8oz Rice Vermicelli
1c Snap Peas, julienne
1c Red Cabbage, shredded

Ingredients (scallops):
8-12 Large Sea Scallops
1tbsp Olive Oil
1tsp Salt
1tsp Ground Black Pepper

In a large sauce pot (I used an 8qt) heat 1tbsp of olive oil on medium, then add the garlic, sliced lemongrass heart, grated ginger and sprinkle with 1/4tsp of salt, sauté for 3 minutes. Add the vegetable stock, water, soy sauce and 1tsp of salt. Increase the heat to high and boil uncovered for 20 minutes, stirring periodically. Strain the broth into another pot to remove any solids, do not put the strained broth on heat. Add the uncooked vermicelli, shrimp and scallion and cover the pot, allowing the hot broth to cook the raw ingredients. Leave covered at room temperature for 15 minutes before serving, stirring once about halfway through.

Heat your oven to 400F.

While the broth is finishing it’s time to cook your scallops. Rinse them off in cold water, then pat dry with a towel. Sprinkle both sides of the scallops with salt and pepper. Heat the olive oil in a saute pan on high. Once hot add the scallops and sear until browned, then flip and repeat, 2-3 minutes per side. Put the scallops in the oven for 5 minutes to finish cooking.

To serve, create a nest of vermicelli in the bowl and ladle with broth and shrimp. Top with the seared scallops then liberally garnish with julienne snap peas and shredded cabbage.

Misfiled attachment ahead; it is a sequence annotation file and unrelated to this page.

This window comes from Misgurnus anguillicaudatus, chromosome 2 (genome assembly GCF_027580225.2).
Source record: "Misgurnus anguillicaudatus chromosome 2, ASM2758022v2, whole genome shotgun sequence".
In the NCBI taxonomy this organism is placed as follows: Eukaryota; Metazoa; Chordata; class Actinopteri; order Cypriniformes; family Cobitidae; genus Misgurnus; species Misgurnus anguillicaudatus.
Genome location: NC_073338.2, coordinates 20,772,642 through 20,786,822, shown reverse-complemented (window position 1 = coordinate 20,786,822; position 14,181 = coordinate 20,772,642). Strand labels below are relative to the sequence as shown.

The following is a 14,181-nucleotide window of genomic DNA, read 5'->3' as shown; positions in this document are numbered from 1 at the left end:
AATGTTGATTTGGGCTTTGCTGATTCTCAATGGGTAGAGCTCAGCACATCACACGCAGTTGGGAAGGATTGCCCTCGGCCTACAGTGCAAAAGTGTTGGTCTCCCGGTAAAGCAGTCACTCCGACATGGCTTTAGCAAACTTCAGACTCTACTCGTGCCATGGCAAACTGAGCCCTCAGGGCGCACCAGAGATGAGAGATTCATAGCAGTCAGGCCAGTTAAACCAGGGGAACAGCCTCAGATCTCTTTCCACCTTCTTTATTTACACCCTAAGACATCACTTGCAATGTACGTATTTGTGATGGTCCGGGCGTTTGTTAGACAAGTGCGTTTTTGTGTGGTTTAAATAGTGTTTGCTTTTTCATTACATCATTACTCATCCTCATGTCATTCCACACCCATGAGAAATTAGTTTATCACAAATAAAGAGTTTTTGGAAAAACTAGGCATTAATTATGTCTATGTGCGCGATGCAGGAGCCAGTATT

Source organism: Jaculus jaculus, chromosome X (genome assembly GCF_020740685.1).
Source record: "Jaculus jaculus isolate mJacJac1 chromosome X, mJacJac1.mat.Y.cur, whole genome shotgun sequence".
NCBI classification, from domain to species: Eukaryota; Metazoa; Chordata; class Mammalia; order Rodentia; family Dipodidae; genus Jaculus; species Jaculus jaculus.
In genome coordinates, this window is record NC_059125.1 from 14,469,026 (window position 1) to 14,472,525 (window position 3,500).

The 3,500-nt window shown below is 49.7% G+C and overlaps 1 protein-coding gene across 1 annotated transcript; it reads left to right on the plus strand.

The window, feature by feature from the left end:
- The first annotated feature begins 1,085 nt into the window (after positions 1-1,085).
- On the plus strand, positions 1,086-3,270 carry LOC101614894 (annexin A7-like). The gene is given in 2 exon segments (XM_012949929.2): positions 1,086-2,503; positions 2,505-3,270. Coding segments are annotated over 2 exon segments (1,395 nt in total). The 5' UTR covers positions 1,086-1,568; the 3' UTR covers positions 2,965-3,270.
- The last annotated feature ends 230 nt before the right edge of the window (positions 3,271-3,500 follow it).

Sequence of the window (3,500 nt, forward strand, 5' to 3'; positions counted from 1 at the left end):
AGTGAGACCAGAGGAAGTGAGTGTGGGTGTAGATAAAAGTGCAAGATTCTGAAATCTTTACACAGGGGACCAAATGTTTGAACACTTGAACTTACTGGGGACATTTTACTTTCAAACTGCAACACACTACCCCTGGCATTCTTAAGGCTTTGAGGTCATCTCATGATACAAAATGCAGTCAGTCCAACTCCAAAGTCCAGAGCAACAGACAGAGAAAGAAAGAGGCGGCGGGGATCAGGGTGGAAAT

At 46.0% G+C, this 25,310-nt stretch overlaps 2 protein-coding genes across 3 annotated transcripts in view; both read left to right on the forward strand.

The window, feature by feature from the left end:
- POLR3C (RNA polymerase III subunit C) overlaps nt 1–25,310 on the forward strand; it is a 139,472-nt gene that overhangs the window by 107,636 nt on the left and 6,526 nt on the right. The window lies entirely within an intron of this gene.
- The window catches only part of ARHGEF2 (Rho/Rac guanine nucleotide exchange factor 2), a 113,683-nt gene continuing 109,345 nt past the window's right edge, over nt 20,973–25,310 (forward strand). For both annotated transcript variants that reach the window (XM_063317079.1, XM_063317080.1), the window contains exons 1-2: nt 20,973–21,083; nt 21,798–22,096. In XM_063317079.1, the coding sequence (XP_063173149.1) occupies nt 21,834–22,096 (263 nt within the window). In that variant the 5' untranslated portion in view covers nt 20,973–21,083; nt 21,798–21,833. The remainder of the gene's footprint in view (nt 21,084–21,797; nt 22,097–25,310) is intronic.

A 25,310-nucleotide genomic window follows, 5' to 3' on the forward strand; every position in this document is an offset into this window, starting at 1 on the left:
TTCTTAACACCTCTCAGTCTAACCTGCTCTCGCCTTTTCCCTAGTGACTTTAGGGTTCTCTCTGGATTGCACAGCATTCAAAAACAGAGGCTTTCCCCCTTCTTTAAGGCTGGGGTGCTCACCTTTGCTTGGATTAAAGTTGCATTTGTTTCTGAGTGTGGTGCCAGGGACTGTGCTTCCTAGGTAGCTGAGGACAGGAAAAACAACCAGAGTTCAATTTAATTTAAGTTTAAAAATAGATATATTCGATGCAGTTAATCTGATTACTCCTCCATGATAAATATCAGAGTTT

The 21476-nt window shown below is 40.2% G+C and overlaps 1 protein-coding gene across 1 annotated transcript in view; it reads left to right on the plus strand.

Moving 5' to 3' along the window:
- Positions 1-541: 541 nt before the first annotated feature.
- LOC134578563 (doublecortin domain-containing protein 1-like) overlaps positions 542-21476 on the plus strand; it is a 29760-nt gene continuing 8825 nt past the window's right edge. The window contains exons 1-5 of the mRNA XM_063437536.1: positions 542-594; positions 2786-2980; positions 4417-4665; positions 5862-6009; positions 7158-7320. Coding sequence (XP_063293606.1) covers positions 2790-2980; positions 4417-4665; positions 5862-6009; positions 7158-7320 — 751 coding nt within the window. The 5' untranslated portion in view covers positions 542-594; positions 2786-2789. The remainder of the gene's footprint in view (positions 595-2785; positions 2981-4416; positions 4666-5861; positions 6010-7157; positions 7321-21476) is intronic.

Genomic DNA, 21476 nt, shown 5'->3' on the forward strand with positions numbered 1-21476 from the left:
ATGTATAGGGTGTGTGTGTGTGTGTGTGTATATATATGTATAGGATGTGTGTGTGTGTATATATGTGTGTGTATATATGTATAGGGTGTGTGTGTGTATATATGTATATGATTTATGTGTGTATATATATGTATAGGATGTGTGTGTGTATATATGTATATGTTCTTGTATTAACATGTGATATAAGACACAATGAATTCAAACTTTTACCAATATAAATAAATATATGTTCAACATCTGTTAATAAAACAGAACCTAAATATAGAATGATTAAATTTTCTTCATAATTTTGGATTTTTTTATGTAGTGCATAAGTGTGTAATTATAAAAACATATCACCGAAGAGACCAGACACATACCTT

Now let’s talk pairings. If you’re having wine then it’ll have to be white… red wine simply isn’t going to work. Look for whites with pronounced acidity and subtle fruit and florals, which will help cut through the soy but also accent the natural sweetness of the seafood and vegetables, but that also have some depth and richness. Think Bordeaux Blanc, dry Alsatian Riesling or Gewurztraminer, dry Chenin Blanc, or even a denser Sauvignon Blanc from California, preferably Napa. Or if you’d like to go in a different direction I would recommend a floral Sake from a southern Japanese prefecture, or even a lighter bodied beer with subdued hops and notes of florals or fruit. Here are a few things that I would recommend.

Château Sainte Marie Entre-Deux-Mers Vieilles Vignes 2013, Bordeaux, France – Sainte Marie was established by Gilles Dupuch in 1956, but it was always a hobby for the family as Gilles’ primary vocation was his insurance brokerage. However, in 1997 Gilles’ son Stephane took over and was able to focus all of his time, energy and passion on making the family wines, transforming the vineyards and drastically improving the final product. Their blanc is a blend of Sauvignon Blanc, Semillon and Muscadelle aged on lees in stainless steel. In the opening you’ll find pronounced citrus notes and subtle salinity, as well as sharp acidity. The Semillon becomes evident mid palate with rich, dense, slightly yeasty notes, leading to a moderately soft finish with subdued minerality and delicate nuances of white peach and crushed flowers. With over 8,300 cases made on an average vintage the wine should be readily available in most major markets. PP Score: 88 (Retail $13-17)  *Certified Organic

Cultivar Sauvignon Blanc 2013, Napa, California – Cultivar is a relatively new petit négociant out of Napa, sourcing from top vineyard sites throughout the valley. Their Sauvignon Blanc is a very authentic representation of how the varietal should drink from this region. In the glass you’ll find a medium-to-full bodied wine of golden hue. The bouquet is redolent with aromas of lime zest, Meyer lemon, grapefruit pith, slate and crushed white flower. The palate reflects the nose, with undercurrents of balancing acidity, surprising depth and grip, and a mildly creamy mouth feel. One of the better Sauvignon Blancs I’ve had from California in some time, regardless of region or price point. PP Score: 92 (Retail $18-21)